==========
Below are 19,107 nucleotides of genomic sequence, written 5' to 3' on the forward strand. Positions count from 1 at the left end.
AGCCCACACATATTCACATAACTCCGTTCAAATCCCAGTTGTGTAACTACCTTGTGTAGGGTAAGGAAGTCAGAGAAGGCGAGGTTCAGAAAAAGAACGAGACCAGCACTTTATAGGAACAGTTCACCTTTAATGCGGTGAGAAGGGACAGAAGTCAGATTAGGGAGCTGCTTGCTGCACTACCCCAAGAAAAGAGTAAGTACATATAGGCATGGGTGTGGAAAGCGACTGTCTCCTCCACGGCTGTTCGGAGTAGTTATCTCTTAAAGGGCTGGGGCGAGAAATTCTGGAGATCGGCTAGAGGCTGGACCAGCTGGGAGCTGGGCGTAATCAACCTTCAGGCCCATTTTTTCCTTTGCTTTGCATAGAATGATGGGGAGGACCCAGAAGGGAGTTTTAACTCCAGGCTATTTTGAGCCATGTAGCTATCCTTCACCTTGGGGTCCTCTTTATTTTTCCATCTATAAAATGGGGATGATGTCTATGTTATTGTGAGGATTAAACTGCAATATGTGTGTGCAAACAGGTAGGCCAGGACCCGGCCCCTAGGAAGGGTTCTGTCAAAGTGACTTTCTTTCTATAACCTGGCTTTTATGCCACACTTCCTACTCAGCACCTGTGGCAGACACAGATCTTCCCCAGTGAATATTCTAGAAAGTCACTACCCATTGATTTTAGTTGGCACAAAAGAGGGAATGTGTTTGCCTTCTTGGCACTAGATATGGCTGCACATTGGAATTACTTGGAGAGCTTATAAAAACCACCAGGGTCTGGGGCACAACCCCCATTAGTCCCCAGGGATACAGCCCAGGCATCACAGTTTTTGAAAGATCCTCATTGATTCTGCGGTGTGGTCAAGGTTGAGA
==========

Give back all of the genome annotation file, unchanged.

Below are 19,107 nucleotides of genomic sequence, written 5' to 3' on the forward strand. Positions count from 1 at the left end.
AGCCCACACATATTCACATAACTCCGTTCAAATCCCAGTTGTGTAACTACCTTGTGTAGGGTAAGGAAGTCAGAGAAGGCGAGGTTCAGAAAAAGAACGAGACCAGCACTTTATAGGAACAGTTCACCTTTAATGCGGTGAGAAGGGACAGAAGTCAGATTAGGGAGCTGCTTGCTGCACTACCCCAAGAAAAGAGTAAGTACATATAGGCATGGGTGTGGAAAGCGACTGTCTCCTCCACGGCTGTTCGGAGTAGTTATCTCTTAAAGGGCTGGGGCGAGAAATTCTGGAGATCGGCTAGAGGCTGGACCAGCTGGGAGCTGGGCGTAATCAACCTTCAGGCCCATTTTTTCCTTTGCTTTGCATAGAATGATGGGGAGGACCCAGAAGGGAGTTTTAACTCCAGGCTATTTTGAGCCATGTAGCTATCCTTCACCTTGGGGTCCTCTTTATTTTTCCATCTATAAAATGGGGATGATGTCTATGTTATTGTGAGGATTAAACTGCAATATGTGTGTGCAAACAGGTAGGCCAGGACCCGGCCCCTAGGAAGGGTTCTGTCAAAGTGACTTTCTTTCTATAACCTGGCTTTTATGCCACACTTCCTACTCAGCACCTGTGGCAGACACAGATCTTCCCCAGTGAATATTCTAGAAAGTCACTACCCATTGATTTTAGTTGGCACAAAAGAGGGAATGTGTTTGCCTTCTTGGCACTAGATATGGCTGCACATTGGAATTACTTGGAGAGCTTATAAAAACCACCAGGGTCTGGGGCACAACCCCCATTAGTCCCCAGGGATACAGCCCAGGCATCACAGTTTTTGAAAGATCCTCATTGATTCTGCGGTGTGGTCAAGGTTGAGA